Last Sunday, on a gloomy and gray afternoon, we gathered from a wide swath of Maine, representing various United Church of Christ congregations along the Kennbec Valley and the northwestern part of the state, up to the Canadian border. We came from places like Hallowell and Wilton, Waterville and Farmington, Winthrop and Jackman, New Sharon and Benton Falls. We spent the afternoon at the Farmington church getting to know each other, as we are still a relatively new merger of two Maine Conference Associations. I didn’t count how many people were in attendance, but my guess is around thirty.
Most of us could be dead right now.
Just as our meeting was breaking up, just after we had smiled and giggled our way through “Getting to Know You” (not exactly what we usually sing at church gatherings, but it felt appropriate to what we had been up to all afternoon), someone announced that there had been another mass shooting. This time in a church.
A wave of silence took over the room, along with an almost palpable sense of shock and dismay. Another horrible incident. Another horrible day. And, the unspoken veil of futility hung over us: nothing will change.
The slaughter of country music fans in Las Vegas, or a bunch of young children in an elementary school on an ordinary December day in Connecticut, and now a group of caring and faithful people at worship at a quiet church in Texas—somehow none of them count enough to motivate a serious, wide-ranging discussion about guns and violence in our communities.
This week, we have heard the rhetoric of the extreme, and vocal, end of the NRA, calling for more guns and for armed security in places like churches. We are hearing the dangerous adage that the only way to stop a bad person with a gun is a good person with a gun—as if bad people go around with large “I’m a bad person” hats on their heads, just so we are clear about everything.
Tuesday’s New York Times included, related to its coverage of the church shooting on Sunday, an article, “What Explains U.S. Mass Shootings? International Comparisons Suggest an Answer.” And, in that article, the statement: “The only variable that can explain the high rate of mass shootings in America is its astronomical number of guns.”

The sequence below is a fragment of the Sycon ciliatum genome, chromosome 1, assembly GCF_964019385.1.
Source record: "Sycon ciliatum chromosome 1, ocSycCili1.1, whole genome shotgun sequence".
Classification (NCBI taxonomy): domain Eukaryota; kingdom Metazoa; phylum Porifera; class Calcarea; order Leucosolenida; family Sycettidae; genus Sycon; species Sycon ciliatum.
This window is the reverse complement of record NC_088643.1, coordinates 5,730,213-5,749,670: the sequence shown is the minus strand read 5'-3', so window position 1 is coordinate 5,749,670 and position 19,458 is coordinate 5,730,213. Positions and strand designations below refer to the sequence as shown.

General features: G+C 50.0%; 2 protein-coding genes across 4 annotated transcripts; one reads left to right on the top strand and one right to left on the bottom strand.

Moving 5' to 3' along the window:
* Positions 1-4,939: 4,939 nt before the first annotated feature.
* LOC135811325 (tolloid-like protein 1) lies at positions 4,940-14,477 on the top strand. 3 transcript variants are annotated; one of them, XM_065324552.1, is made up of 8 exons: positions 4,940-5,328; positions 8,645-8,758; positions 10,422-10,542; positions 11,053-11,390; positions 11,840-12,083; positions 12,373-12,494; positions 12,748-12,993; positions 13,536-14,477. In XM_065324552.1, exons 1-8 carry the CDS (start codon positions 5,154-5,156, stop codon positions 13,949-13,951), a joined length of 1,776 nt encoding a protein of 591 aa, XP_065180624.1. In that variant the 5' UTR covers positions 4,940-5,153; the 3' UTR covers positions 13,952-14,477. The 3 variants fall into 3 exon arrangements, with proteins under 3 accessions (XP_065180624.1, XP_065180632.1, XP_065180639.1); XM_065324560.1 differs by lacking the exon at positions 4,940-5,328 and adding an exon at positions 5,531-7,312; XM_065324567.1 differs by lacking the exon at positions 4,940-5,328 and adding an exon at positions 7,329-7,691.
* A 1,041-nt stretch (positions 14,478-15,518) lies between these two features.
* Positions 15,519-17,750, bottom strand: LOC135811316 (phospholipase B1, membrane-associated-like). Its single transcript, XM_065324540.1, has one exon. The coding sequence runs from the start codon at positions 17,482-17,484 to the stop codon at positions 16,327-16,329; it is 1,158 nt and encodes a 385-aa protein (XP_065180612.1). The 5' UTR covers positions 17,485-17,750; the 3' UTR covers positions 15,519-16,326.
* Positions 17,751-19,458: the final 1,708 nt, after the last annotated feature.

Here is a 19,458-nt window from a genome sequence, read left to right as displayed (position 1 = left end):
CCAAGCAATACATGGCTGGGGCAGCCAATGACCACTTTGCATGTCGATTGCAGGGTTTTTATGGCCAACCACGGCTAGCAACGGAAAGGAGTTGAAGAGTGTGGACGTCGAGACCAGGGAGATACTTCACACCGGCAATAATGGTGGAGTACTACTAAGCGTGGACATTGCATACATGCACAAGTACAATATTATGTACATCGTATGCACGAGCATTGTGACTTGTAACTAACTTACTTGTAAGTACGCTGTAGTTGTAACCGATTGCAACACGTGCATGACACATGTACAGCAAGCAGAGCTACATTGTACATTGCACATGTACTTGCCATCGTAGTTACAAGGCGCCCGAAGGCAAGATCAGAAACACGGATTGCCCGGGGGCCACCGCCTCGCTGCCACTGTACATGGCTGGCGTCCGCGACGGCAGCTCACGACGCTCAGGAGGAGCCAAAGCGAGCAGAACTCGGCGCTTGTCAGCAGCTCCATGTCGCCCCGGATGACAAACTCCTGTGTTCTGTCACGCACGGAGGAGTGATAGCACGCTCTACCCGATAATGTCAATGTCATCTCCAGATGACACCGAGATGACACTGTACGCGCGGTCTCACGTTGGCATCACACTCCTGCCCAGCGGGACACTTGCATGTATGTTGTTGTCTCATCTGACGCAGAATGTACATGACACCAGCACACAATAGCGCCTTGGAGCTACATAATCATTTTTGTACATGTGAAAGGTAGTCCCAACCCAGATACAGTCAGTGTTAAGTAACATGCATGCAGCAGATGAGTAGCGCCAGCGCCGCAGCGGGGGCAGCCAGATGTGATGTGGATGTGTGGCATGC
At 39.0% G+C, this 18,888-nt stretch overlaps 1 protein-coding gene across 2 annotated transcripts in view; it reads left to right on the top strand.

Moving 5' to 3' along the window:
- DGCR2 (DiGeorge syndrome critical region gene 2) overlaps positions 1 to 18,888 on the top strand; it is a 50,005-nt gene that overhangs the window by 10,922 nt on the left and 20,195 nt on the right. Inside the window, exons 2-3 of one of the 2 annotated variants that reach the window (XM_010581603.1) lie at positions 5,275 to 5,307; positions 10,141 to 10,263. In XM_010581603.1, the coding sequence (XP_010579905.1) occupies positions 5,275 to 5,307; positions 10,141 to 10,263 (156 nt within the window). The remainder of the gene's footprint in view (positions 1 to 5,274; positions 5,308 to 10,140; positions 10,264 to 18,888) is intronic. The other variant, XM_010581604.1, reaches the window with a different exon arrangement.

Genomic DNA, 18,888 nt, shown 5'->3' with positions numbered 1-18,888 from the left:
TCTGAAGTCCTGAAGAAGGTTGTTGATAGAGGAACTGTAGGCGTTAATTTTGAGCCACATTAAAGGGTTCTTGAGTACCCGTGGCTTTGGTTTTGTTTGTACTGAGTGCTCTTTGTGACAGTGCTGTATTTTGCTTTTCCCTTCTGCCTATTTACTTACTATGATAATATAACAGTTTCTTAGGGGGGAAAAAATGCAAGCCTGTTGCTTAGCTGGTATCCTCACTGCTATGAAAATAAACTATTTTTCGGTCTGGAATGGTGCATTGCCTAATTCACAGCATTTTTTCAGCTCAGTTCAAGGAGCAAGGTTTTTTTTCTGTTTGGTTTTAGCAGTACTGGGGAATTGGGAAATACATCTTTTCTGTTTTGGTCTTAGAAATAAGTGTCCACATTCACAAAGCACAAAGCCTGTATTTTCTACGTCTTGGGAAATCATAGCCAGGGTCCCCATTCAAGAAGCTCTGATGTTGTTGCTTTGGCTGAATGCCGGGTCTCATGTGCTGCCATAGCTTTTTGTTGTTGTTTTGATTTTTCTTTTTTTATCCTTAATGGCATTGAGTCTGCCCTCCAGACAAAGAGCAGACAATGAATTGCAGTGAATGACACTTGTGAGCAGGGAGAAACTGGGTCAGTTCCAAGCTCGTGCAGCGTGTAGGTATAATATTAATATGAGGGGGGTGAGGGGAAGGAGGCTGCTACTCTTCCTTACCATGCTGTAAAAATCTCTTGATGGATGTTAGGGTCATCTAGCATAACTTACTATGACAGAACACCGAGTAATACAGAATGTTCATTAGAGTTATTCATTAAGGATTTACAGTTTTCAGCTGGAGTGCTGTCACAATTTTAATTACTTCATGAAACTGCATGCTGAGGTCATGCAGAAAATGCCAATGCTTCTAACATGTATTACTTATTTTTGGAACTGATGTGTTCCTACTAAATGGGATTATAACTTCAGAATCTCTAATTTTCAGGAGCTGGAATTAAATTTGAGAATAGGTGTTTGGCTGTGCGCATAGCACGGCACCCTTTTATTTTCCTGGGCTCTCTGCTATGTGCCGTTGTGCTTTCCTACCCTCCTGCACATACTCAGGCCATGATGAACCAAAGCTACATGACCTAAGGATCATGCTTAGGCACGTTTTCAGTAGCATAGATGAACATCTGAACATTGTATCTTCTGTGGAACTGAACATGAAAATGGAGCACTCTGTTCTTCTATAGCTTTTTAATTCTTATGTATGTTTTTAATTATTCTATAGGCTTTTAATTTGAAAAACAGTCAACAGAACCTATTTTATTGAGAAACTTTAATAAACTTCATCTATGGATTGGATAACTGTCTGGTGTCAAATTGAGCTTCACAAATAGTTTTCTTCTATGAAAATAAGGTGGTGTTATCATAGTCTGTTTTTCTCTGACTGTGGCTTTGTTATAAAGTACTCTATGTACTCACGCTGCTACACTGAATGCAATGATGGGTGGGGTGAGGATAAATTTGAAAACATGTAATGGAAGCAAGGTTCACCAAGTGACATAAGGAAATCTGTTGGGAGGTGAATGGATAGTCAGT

The question, then, is why. Why so many guns?
Is this really about the NRA stuffing down our throats a narrative about freedom and protection of self through gun ownership? Or, is there more to it?
From my little perch in this corner of the country, I find myself wondering about our violent tendencies, as well as the fraying of ties that hold us together as community. I find it curious that, in a country in which so many claim some sort of tie to Judeo-Christian traditions, there seems to be a remarkably tenuous relationship with basic tenets of those traditions, like “do not kill,” and “love your neighbor as yourself.” While there are many who cling to “do not kill” when it comes to abortion, that commandment doesn’t get much attention when living individuals are attacked so wantonly and viciously.
Why can we not truly talk about what is happening? Why can we not dig deep and to let go, for a moment, of our long-held opinions and positions, in recognition of the agonizing loss of life, to engage in meaningful conversation about what is happening in our country? As the bodies mount—not only through mass shootings, but also in the acts of violence that get little or no attention—how can we simply slide into our usual responses and only for a short time until the incident recedes in our consciousness?
Isn’t it time that we find the courage to honor those whose lives have been cut short, and to talk about violence and guns? Not to shout at each other, or to assume we know where other people stand on these issues. And, put aside “talking points” and the narratives of lobbyists. And talk. Talk about violence. Talk about the willful neglect of God’s commandments. Talk about the Golden Rule and what it means, and how it should influence how we treat each other—how we should take more seriously mental health, and loneliness, and domestic violence, etc.
Those who have been so brutally killed, and their loved ones who mourn, deserve more than our “thoughts and prayers.”
We must do better.